Supreme Court Judges LIE: the Law Remains ActiveBy María José Goytia | Wed, 04/20/2022 - 17:23
The Supreme Court ends its discussion regarding the constitutionality of the Electricity Industry Law of 2021 (LIE). After three different votes, the court reactivated LIE and determined the unconstitutionality actions as res judicata, meaning it is now an open-and-shut case.
After failing to reach the qualified majority of eight votes in favor of the LIE’s unconstitutionality based on a case brought forward by the government’s opposition, the Supreme Court still needed to vote on the other two the unconstitutionality actions promoted by the autonomous agency for economic competition, COFECE, as well as one by the local government of Colima.
The unconstitutional controversy promoted by COFECE was analyzed by the Supreme Court on Monday, April 18, and was declared unsubstantial, as most of the judges agreed that the law does not infringe on COFECE’s constitutional responsibilities as a watchdog.
Out of the 11 ministers, six thought LIE does not attack COFECE's competences, as they considered that COFECE is not the correct body to file such a challenge. COFECE challenged several articles of the LIE that in its opinion violated the principles of free competition.
"COFECE comes to challenge the LIE reform that in no way affects its competences, but instead affects the abstract principle of economic competition. The argument of defending the principle of economic competition in activities related to production and commercialization of electricity would distort the purpose of these constitutional means of control," said Minister Mario Pardo Rebolledo.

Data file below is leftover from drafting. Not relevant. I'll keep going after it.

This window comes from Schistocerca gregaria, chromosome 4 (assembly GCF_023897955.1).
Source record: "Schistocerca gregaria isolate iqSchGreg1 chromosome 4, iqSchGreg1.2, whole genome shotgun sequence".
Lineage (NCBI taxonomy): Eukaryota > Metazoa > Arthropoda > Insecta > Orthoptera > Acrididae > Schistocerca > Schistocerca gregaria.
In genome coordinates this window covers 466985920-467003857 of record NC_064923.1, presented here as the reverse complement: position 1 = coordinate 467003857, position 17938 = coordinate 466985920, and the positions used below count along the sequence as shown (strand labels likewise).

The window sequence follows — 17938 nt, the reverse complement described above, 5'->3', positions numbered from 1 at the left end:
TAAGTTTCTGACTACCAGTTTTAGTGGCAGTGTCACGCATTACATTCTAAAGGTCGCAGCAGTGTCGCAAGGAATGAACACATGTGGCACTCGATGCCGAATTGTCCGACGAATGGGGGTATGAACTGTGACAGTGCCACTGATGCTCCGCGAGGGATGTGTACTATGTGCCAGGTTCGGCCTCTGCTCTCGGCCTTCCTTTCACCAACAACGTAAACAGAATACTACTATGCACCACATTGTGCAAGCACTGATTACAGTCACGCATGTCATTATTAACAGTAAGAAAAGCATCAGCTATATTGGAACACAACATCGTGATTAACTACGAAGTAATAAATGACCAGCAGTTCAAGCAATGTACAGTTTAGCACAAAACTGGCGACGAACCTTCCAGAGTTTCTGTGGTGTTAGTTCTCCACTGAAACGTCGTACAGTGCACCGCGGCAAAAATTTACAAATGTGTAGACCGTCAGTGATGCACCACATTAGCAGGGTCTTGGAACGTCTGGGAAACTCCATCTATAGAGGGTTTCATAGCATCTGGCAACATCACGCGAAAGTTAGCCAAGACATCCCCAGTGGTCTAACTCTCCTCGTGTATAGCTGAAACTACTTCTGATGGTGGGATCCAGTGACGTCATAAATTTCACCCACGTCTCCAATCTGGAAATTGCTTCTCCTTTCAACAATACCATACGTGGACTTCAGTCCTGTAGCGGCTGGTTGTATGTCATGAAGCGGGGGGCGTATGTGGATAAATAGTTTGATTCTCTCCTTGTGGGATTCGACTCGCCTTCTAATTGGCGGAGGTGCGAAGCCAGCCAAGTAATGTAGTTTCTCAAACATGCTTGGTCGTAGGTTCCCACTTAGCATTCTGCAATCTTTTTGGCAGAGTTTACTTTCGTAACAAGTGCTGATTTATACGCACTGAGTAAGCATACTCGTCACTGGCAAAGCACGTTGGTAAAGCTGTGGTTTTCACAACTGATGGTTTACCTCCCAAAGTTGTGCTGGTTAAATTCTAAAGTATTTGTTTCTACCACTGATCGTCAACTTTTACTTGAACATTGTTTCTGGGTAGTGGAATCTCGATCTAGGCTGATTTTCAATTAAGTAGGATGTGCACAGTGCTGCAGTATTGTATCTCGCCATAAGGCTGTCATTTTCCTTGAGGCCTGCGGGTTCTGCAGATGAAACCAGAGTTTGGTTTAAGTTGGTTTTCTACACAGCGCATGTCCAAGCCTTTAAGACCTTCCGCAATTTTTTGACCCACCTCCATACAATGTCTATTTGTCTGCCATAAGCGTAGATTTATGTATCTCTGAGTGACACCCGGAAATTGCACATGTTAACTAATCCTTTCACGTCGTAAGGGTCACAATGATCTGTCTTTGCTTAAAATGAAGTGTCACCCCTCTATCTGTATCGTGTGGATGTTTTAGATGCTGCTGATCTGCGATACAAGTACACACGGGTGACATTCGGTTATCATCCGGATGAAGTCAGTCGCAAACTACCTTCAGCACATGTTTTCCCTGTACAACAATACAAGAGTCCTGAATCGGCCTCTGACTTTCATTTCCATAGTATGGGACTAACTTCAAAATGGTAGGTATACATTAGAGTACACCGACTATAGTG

Chief Minister Arturo Zaldívar supported Minister Pardo’s proposal, arguing that "What the entity stated is not sufficient, but we have to analyze if its competences or if human rights related to its scope are indeed affected… otherwise, the constitutional controversy is completely distorted.”
The following day, on Tuesday, April 19, the Supreme Court resolved the third unconstitutionality action, filed by the government of Colima. By a majority of seven votes, the Supreme Court declared the controversy unsubstantial as well, considering that the local administration lacked a legitimate interest to challenge LIE. The decision marked the end of the rulings the Supreme Court had pending regarding the LIE’s reform.
After the result of the first vote on the unconstitutionality of the LIE, Congress members from the government’s opposition questioned the result and requested the Supreme Court to rectify the vote count, as they considered a miscount occurred.
After voting on the controversy filed by the government of Colima, the Supreme Court unanimously approved the minutes of the session where it determined to reactivate LIE, after verifying that only seven votes in favor of the unconstitutionality were reached.
The resolution of the Supreme Court has reactivated LIE’s effects. However, since the vote did not reach a qualified majority in favor of the law’s constitutionality, companies may continue to file for amparos.